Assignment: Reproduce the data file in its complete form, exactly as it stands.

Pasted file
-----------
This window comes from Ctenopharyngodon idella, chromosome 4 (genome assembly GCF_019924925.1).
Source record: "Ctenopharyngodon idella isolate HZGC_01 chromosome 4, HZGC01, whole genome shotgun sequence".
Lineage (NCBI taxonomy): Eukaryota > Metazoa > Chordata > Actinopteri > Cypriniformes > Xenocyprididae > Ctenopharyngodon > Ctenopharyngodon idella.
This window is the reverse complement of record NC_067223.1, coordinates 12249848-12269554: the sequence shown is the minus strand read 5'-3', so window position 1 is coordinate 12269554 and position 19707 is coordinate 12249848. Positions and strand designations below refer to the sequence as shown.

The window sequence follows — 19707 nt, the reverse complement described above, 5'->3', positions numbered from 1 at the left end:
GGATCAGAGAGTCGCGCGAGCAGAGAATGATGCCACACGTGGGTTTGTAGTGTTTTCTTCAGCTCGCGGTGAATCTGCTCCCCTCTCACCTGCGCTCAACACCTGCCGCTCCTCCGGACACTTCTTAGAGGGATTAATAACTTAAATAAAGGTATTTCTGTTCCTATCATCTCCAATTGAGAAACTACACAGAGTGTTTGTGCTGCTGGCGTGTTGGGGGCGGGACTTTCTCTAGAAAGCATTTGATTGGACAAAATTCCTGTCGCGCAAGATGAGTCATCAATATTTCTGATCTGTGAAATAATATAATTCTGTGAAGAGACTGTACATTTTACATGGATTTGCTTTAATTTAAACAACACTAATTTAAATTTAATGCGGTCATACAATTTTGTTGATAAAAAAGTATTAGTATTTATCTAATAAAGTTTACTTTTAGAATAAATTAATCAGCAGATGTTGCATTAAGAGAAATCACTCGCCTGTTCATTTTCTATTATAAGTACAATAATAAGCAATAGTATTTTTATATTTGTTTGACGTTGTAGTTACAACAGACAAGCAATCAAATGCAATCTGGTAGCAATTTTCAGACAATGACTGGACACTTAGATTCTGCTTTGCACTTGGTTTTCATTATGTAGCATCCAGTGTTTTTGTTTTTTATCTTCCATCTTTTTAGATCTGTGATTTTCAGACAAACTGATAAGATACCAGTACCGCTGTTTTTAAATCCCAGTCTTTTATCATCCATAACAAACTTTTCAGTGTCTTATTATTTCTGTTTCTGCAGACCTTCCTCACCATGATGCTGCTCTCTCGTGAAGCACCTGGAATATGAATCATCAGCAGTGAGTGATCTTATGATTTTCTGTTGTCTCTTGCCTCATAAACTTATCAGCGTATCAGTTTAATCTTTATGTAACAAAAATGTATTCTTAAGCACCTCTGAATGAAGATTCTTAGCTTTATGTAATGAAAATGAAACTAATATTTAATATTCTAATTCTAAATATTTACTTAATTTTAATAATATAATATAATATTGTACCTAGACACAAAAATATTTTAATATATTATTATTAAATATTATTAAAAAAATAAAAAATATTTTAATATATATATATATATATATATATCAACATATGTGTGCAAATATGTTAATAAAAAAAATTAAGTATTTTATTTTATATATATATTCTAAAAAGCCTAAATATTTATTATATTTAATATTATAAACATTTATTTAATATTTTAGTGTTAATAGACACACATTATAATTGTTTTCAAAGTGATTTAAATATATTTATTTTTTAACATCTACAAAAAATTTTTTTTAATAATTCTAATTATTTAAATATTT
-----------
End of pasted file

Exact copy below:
This window comes from Ctenopharyngodon idella, chromosome 4 (genome assembly GCF_019924925.1).
Source record: "Ctenopharyngodon idella isolate HZGC_01 chromosome 4, HZGC01, whole genome shotgun sequence".
Lineage (NCBI taxonomy): Eukaryota > Metazoa > Chordata > Actinopteri > Cypriniformes > Xenocyprididae > Ctenopharyngodon > Ctenopharyngodon idella.
This window is the reverse complement of record NC_067223.1, coordinates 12249848-12269554: the sequence shown is the minus strand read 5'-3', so window position 1 is coordinate 12269554 and position 19707 is coordinate 12249848. Positions and strand designations below refer to the sequence as shown.

The window sequence follows — 19707 nt, the reverse complement described above, 5'->3', positions numbered from 1 at the left end:
GGATCAGAGAGTCGCGCGAGCAGAGAATGATGCCACACGTGGGTTTGTAGTGTTTTCTTCAGCTCGCGGTGAATCTGCTCCCCTCTCACCTGCGCTCAACACCTGCCGCTCCTCCGGACACTTCTTAGAGGGATTAATAACTTAAATAAAGGTATTTCTGTTCCTATCATCTCCAATTGAGAAACTACACAGAGTGTTTGTGCTGCTGGCGTGTTGGGGGCGGGACTTTCTCTAGAAAGCATTTGATTGGACAAAATTCCTGTCGCGCAAGATGAGTCATCAATATTTCTGATCTGTGAAATAATATAATTCTGTGAAGAGACTGTACATTTTACATGGATTTGCTTTAATTTAAACAACACTAATTTAAATTTAATGCGGTCATACAATTTTGTTGATAAAAAAGTATTAGTATTTATCTAATAAAGTTTACTTTTAGAATAAATTAATCAGCAGATGTTGCATTAAGAGAAATCACTCGCCTGTTCATTTTCTATTATAAGTACAATAATAAGCAATAGTATTTTTATATTTGTTTGACGTTGTAGTTACAACAGACAAGCAATCAAATGCAATCTGGTAGCAATTTTCAGACAATGACTGGACACTTAGATTCTGCTTTGCACTTGGTTTTCATTATGTAGCATCCAGTGTTTTTGTTTTTTATCTTCCATCTTTTTAGATCTGTGATTTTCAGACAAACTGATAAGATACCAGTACCGCTGTTTTTAAATCCCAGTCTTTTATCATCCATAACAAACTTTTCAGTGTCTTATTATTTCTGTTTCTGCAGACCTTCCTCACCATGATGCTGCTCTCTCGTGAAGCACCTGGAATATGAATCATCAGCAGTGAGTGATCTTATGATTTTCTGTTGTCTCTTGCCTCATAAACTTATCAGCGTATCAGTTTAATCTTTATGTAACAAAAATGTATTCTTAAGCACCTCTGAATGAAGATTCTTAGCTTTATGTAATGAAAATGAAACTAATATTTAATATTCTAATTCTAAATATTTACTTAATTTTAATAATATAATATAATATTGTACCTAGACACAAAAATATTTTAATATATTATTATTAAATATTATTAAAAAAATAAAAAATATTTTAATATATATATATATATATATATATCAACATATGTGTGCAAATATGTTAATAAAAAAAATTAAGTATTTTATTTTATATATATATTCTAAAAAGCCTAAATATTTATTATATTTAATATTATAAACATTTATTTAATATTTTAGTGTTAATAGACACACATTATAATTGTTTTCAAAGTGATTTAAATATATTTATTTTTTAACATCTACAAAAAATTTTTTTTAATAATTCTAATTATTTAAATATTT